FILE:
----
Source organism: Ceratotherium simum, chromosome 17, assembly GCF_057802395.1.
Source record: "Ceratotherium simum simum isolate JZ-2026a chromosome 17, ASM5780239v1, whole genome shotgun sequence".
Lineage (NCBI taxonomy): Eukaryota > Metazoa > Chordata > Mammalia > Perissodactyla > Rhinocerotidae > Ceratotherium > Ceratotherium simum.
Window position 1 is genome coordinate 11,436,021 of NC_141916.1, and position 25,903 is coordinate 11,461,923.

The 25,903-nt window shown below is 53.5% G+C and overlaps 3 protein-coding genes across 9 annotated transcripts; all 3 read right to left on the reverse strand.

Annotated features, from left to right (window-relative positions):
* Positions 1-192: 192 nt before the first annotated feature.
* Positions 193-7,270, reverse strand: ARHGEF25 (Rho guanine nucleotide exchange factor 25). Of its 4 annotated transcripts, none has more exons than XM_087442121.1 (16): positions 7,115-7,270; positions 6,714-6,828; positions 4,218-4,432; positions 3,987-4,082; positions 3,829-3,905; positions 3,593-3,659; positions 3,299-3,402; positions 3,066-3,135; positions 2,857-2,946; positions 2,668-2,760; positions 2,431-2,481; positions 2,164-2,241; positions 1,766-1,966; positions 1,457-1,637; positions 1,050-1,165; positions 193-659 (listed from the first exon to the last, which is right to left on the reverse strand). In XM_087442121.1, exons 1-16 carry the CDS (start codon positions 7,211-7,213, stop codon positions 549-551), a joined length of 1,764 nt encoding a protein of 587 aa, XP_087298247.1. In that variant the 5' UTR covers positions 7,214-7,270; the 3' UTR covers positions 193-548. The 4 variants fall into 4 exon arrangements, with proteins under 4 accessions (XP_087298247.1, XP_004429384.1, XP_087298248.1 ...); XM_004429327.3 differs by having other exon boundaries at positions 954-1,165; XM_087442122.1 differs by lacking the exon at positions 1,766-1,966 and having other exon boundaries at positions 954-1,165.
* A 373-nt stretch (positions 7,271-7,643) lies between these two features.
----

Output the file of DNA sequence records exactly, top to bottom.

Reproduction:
Source organism: Ceratotherium simum, chromosome 17, assembly GCF_057802395.1.
Source record: "Ceratotherium simum simum isolate JZ-2026a chromosome 17, ASM5780239v1, whole genome shotgun sequence".
Lineage (NCBI taxonomy): Eukaryota > Metazoa > Chordata > Mammalia > Perissodactyla > Rhinocerotidae > Ceratotherium > Ceratotherium simum.
Window position 1 is genome coordinate 11,436,021 of NC_141916.1, and position 25,903 is coordinate 11,461,923.

The 25,903-nt window shown below is 53.5% G+C and overlaps 3 protein-coding genes across 9 annotated transcripts; all 3 read right to left on the reverse strand.

Annotated features, from left to right (window-relative positions):
* Positions 1-192: 192 nt before the first annotated feature.
* Positions 193-7,270, reverse strand: ARHGEF25 (Rho guanine nucleotide exchange factor 25). Of its 4 annotated transcripts, none has more exons than XM_087442121.1 (16): positions 7,115-7,270; positions 6,714-6,828; positions 4,218-4,432; positions 3,987-4,082; positions 3,829-3,905; positions 3,593-3,659; positions 3,299-3,402; positions 3,066-3,135; positions 2,857-2,946; positions 2,668-2,760; positions 2,431-2,481; positions 2,164-2,241; positions 1,766-1,966; positions 1,457-1,637; positions 1,050-1,165; positions 193-659 (listed from the first exon to the last, which is right to left on the reverse strand). In XM_087442121.1, exons 1-16 carry the CDS (start codon positions 7,211-7,213, stop codon positions 549-551), a joined length of 1,764 nt encoding a protein of 587 aa, XP_087298247.1. In that variant the 5' UTR covers positions 7,214-7,270; the 3' UTR covers positions 193-548. The 4 variants fall into 4 exon arrangements, with proteins under 4 accessions (XP_087298247.1, XP_004429384.1, XP_087298248.1 ...); XM_004429327.3 differs by having other exon boundaries at positions 954-1,165; XM_087442122.1 differs by lacking the exon at positions 1,766-1,966 and having other exon boundaries at positions 954-1,165.
* A 373-nt stretch (positions 7,271-7,643) lies between these two features.